It is pretty easy to watch someone input their PIN as well. Those bits of metal/plastic don’t really stop other people seeing what you are typing - at least in my experience.

I could pick up a credit card off of the street and begin using it immediately. As long as the name is masculine, I won’t have any trouble at all. Very few people check the signature, and I have a sample to learn how to copy. Add a PIN in there, and I can’t do anything unless I actually watched the person make a purchase.

A similar level of protection would probably be gained by requiring a second form of ID to be displayed while buying with a CC. Apparently, it is not in the CC Company’s best interest to do so, or they would have required one or more of these devices already.

Sure, but the person has to first see you enter you PIN, and only then steal your card. Which would be a rather uncommon situation.
Plus you can still use your hand to conceal the device while entering your PIN, if you’re feeling paranoid.

That is more or less enforced by the shops, rather than the CC companies, here in Sweden.

Or thieves could specialise in standing behind people in the supermarket and then pick-pocketting people on the way out.

It is possible to fake a signature, but it isn’t easy to make it ocnvincing. The real problem is whether people actually check it or not.

Believe it or not, in lots of jurisdictions, the signature offers you better protection than the PIN.

If someone uses your PIN to steal money from your account, the presumption is that you were careless with your PIN, and the onus is upon you to show that you were not.

If someone forges your signature, it is easier for you to show that it was not in fact your signature. If it wasn’t your signature, it’s not your problem. The credit card issuer and the store may have liability arguments between themselves over whether the signature looked like yours or not, but that isn’t your problem.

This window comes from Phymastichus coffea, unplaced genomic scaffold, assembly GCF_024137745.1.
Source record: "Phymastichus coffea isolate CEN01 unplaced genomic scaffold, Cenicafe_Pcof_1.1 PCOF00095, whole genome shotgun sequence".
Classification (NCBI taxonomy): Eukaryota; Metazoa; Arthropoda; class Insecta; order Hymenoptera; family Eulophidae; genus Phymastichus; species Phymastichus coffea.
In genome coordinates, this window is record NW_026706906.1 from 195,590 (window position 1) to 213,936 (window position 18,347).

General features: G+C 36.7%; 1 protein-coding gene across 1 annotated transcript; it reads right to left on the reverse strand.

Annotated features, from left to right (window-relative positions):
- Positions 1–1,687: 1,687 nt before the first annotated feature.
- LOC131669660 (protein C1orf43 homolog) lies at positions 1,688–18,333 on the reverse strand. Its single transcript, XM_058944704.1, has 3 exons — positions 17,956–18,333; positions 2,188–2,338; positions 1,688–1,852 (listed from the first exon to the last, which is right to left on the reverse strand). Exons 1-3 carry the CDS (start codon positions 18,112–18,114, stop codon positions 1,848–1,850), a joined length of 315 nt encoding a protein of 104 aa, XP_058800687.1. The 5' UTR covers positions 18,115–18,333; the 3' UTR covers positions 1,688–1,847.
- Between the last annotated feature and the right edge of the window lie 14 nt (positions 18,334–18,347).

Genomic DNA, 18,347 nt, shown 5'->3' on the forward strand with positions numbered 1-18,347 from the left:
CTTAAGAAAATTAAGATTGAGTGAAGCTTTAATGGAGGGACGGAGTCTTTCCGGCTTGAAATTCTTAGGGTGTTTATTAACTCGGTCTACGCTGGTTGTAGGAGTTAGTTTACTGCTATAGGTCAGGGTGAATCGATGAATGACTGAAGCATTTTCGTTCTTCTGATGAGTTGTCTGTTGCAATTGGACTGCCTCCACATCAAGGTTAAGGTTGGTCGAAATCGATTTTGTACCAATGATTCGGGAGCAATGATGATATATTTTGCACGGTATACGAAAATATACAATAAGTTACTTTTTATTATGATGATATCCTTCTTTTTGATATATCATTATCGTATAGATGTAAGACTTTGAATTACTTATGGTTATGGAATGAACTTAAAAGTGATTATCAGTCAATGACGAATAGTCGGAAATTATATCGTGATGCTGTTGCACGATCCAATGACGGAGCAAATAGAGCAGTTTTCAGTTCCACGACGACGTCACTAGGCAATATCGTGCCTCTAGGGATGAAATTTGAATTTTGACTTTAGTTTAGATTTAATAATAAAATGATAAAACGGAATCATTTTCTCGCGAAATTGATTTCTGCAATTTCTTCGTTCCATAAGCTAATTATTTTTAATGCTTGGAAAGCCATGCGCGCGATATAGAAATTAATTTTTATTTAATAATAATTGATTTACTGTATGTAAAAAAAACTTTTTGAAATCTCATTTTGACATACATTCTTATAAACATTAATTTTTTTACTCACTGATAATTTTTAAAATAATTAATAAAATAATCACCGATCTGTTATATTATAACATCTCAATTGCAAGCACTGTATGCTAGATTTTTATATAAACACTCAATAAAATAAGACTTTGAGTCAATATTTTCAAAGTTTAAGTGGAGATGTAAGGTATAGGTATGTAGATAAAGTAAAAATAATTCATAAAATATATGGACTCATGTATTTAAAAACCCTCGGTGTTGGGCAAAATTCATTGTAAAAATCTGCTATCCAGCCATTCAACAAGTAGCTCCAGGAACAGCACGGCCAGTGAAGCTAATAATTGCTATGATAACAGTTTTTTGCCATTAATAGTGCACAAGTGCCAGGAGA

Signatures are worthless on credit cards. Hell, for that matter, having your name embossed on the card is worthless. My wife takes my credit card all the time and uses it. She’s never asked for ID to even determine if our LAST names match, let alone that her first name might be ‘enright3’.

Slightly off topic, I have a checking account in my name only, and she’s able to write checks off it. It STUNS me everytime she gets away with it!


In reality signatures have become worthless. In actuality they are not.

The agreements our hotel has with the credit card company puts the onus on the hotel to check EVERY signature. It also cleary states the credit cards MUST be signed to be valid. If it says “check ID” it ISN’T VALID. If a dispute arises the Credit Card company will take your side over the merchant. Because he didn’t check.

Visa and MasterCard say it doesn’t matter who’s name is on the front of the card. It is the signature of the person on the BACK that counts. Ergo Marge can use Homer’s MasterCard if Marge signed the back.

Discover, American Express, and Diner’s say ONLY the person who has his name embossed on the credit card can use it, AND the back must be signed. For security… No way this way Amex, and Discover and DC can CHARGE AN ADDITIONAL CARD FEE for you. In other words if Homer wants Marge to use his cards he must pay a fee to have a new CC sent with MARGE’S name embossed on it. Even though the account number is the same.

I have worked for years in hotels and we don’t see much CC fraud. In fact I haven’t had one complaint in the last three years directed at our hotel.